Craving that ooey, gooey nacho cheese that you love to dip at baseball games? Perhaps you’ve always loved the bright orange “stuff” right out of the can, but just KNOW there’s a healthier way to enjoy it. We’re excited to share with you our veggie-loaded, all-natural version of vegan nacho cheese dip that is made with real food ingredients and that you can feel good about eating. This 100% plant-based cheese sauce recipe is made from a base of nutritious vegetables, cashews, roasted green chilies, lime juice, and spices.
This post was originally published on May 25, 2017; Updated on May 13, 2021.
Can you make vegan nacho cheese without nuts?
Many non-dairy cheeses are made with a base of nuts (typically cashews), which makes for a nice creamy texture and flavor. In fact, we’ve created a delicious cashew-based Vegan Queso recipe that you can check out here. But if you don’t want to use a whole bunch of nuts, then this could be the recipe for you. This one is made with a base of Yukon Gold potato and carrot, plus just a handful (1/2 cup) of cashews to add the right amount of healthful fats and texture. If you wanted to skip the cashews completely, you could replace them with 1/2 cup of silken tofu or 1/2 cup of shelled raw pumpkin seeds, OR add 1/2 cup of peeled diced zucchini to the pot with the potato and carrots during the last 5 minutes or cooking time.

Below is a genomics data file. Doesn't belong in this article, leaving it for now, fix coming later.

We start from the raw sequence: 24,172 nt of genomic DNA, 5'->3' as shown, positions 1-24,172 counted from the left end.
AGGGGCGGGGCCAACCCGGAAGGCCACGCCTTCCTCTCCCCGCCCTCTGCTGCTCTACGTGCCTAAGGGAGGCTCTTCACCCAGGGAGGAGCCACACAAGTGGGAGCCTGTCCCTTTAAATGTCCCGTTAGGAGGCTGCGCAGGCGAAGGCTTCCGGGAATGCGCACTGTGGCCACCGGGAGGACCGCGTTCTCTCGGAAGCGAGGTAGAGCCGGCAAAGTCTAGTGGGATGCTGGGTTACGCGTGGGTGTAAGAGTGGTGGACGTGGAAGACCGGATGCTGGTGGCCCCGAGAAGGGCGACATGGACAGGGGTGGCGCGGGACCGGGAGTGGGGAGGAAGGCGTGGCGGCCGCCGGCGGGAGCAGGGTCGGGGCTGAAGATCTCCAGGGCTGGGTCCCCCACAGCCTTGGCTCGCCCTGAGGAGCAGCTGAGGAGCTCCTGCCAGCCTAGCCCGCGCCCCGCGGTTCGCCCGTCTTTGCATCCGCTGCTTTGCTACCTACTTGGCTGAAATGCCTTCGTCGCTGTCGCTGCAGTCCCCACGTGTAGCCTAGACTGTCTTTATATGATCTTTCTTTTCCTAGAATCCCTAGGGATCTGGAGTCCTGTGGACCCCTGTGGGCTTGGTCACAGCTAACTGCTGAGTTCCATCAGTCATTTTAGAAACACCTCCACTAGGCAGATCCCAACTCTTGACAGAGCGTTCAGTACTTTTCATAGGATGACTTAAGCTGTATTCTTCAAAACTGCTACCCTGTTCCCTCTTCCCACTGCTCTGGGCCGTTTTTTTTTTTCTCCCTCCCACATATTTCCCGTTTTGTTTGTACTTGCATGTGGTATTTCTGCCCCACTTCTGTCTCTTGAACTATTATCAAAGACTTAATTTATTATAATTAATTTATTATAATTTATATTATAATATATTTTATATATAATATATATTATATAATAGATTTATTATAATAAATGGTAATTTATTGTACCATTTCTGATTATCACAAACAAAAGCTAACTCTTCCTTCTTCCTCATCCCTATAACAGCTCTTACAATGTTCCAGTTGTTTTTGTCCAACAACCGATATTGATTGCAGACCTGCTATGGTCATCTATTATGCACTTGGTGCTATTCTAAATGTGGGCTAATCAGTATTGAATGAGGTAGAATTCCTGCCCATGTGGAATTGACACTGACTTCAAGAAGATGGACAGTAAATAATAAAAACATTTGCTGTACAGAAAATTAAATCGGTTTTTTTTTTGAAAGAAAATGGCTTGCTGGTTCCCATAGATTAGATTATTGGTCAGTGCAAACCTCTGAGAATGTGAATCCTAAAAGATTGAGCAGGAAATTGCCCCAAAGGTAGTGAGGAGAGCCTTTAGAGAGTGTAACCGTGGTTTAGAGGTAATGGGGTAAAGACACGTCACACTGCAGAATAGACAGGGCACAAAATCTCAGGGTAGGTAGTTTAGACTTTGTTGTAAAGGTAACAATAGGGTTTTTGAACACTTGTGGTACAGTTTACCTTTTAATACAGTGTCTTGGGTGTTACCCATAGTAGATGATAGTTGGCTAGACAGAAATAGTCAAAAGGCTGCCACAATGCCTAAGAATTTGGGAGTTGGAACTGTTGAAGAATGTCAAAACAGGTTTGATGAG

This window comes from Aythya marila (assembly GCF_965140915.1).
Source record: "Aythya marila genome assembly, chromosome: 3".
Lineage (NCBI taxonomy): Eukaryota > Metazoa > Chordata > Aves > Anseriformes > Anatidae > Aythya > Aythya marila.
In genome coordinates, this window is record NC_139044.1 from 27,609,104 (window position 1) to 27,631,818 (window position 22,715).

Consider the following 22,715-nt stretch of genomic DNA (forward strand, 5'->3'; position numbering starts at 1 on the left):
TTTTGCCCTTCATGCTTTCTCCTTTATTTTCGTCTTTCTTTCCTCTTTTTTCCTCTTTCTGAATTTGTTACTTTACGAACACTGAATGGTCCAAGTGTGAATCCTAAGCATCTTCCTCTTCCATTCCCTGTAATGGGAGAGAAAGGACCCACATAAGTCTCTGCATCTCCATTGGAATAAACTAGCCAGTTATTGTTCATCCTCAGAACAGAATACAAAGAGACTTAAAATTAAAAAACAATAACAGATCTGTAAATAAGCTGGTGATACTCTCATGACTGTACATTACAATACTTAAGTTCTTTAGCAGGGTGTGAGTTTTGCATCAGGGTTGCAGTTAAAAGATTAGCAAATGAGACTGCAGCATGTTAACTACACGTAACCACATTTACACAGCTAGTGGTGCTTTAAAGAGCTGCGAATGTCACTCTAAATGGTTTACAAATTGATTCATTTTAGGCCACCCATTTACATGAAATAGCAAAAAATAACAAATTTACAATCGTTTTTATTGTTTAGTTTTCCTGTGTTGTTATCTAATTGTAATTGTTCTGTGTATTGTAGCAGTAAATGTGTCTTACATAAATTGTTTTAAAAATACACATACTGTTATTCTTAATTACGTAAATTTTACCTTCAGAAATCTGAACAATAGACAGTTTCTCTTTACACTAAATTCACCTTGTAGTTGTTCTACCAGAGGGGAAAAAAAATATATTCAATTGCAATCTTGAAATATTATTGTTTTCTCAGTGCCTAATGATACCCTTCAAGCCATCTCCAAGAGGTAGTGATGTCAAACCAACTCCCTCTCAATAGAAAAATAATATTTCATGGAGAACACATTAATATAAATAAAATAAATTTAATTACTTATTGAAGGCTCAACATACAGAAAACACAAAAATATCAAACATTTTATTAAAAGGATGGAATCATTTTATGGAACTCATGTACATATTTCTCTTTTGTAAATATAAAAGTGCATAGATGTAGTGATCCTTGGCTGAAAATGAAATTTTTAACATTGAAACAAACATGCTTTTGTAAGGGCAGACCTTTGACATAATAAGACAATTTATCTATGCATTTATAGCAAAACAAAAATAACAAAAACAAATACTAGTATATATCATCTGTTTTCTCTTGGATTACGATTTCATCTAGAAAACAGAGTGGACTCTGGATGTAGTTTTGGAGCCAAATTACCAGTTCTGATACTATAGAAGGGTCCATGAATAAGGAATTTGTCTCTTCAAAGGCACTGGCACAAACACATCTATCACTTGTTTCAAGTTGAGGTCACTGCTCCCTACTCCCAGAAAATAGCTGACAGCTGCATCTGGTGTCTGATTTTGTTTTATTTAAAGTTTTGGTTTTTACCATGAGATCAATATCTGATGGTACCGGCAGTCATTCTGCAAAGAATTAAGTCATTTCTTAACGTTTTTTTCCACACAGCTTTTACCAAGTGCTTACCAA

Ingredients to make vegan nacho cheese sauce
- Yukon Gold potato – we use this potato because it has a creamy golden flesh that’s delicious and creates the perfect consistency and natural color
- Carrot – adds nutrition and natural color to the cheese sauce
- Raw cashews – helps create the perfect texture, but you can substitute silken tofu or shelled raw pumpkin seeds
- Unsweetened cashew or almond milk – or use any non-dairy milk
- Avocado oil or olive oil – we like Primal Kitchen oils
- Fresh lime juice
- Garlic powder
- Onion powder
- Smoked paprika
- Cayenne pepper
- Roasted green chiles – use a 4-ounce can
How to make vegan nacho cheese
Start by softening the cashews, potato, and carrots. To do so, place the raw cashews in a bowl and pour boiling water over top; cover and set aside while you prepare the rest of the ingredients. Boil the potato and carrot pieces in a saucepan of water until they are softened, about 20 minutes, then drain.
Next, drain the cashews, potato, and carrots. Place them in a high-speed blender or food processor along with the non-dairy milk, green chiles, oil, fresh lime juice, and spices. Blend on high speed, stopping to scrape down the sides of the bowl when needed, until the vegan nacho cheese sauce is smooth and thick.
Is vegan nacho cheese good for you?
It depends on what it’s made from. You’ll find some vegan cheeses made from a lot of processed ingredients, and you’ll find some made from whole foods. You can bet that our recipes are always packed with real food, nutritious ingredients, and this vegan nacho cheese recipe is no different. We used a mix of nutrient-filled plant-based foods to provide you with a lot of vitamins, minerals, healthful fats, and antioxidants. All that in the form of a perfectly “dippable,” wonderfully delicious, non-dairy vegan cheese sauce? You betcha! Ready to dig in?